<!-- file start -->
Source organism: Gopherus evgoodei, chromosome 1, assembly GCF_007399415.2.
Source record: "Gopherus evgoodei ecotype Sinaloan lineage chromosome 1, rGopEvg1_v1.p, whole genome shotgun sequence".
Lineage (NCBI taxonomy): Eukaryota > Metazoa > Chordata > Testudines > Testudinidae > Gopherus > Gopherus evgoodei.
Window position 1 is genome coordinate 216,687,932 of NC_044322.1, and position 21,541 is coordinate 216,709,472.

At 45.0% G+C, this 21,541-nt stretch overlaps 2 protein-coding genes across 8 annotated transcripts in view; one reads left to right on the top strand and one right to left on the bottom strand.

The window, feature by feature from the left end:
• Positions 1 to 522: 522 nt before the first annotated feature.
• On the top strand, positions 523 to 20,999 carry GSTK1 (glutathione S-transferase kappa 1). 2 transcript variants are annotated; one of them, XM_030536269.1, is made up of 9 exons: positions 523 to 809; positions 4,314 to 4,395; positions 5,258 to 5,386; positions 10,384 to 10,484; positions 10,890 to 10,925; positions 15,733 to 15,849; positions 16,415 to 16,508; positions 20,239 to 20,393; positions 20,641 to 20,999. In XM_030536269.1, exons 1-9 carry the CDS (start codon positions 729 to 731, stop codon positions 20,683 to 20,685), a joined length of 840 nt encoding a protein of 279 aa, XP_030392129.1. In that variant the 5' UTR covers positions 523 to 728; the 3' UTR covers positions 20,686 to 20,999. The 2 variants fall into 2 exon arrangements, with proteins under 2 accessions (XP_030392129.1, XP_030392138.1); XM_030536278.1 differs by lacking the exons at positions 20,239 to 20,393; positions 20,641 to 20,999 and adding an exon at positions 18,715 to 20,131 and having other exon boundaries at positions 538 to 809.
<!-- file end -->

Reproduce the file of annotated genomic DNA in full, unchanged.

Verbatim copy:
Source organism: Gopherus evgoodei, chromosome 1, assembly GCF_007399415.2.
Source record: "Gopherus evgoodei ecotype Sinaloan lineage chromosome 1, rGopEvg1_v1.p, whole genome shotgun sequence".
Lineage (NCBI taxonomy): Eukaryota > Metazoa > Chordata > Testudines > Testudinidae > Gopherus > Gopherus evgoodei.
Window position 1 is genome coordinate 216,687,932 of NC_044322.1, and position 21,541 is coordinate 216,709,472.

At 45.0% G+C, this 21,541-nt stretch overlaps 2 protein-coding genes across 8 annotated transcripts in view; one reads left to right on the top strand and one right to left on the bottom strand.

The window, feature by feature from the left end:
• Positions 1 to 522: 522 nt before the first annotated feature.
• On the top strand, positions 523 to 20,999 carry GSTK1 (glutathione S-transferase kappa 1). 2 transcript variants are annotated; one of them, XM_030536269.1, is made up of 9 exons: positions 523 to 809; positions 4,314 to 4,395; positions 5,258 to 5,386; positions 10,384 to 10,484; positions 10,890 to 10,925; positions 15,733 to 15,849; positions 16,415 to 16,508; positions 20,239 to 20,393; positions 20,641 to 20,999. In XM_030536269.1, exons 1-9 carry the CDS (start codon positions 729 to 731, stop codon positions 20,683 to 20,685), a joined length of 840 nt encoding a protein of 279 aa, XP_030392129.1. In that variant the 5' UTR covers positions 523 to 728; the 3' UTR covers positions 20,686 to 20,999. The 2 variants fall into 2 exon arrangements, with proteins under 2 accessions (XP_030392129.1, XP_030392138.1); XM_030536278.1 differs by lacking the exons at positions 20,239 to 20,393; positions 20,641 to 20,999 and adding an exon at positions 18,715 to 20,131 and having other exon boundaries at positions 538 to 809.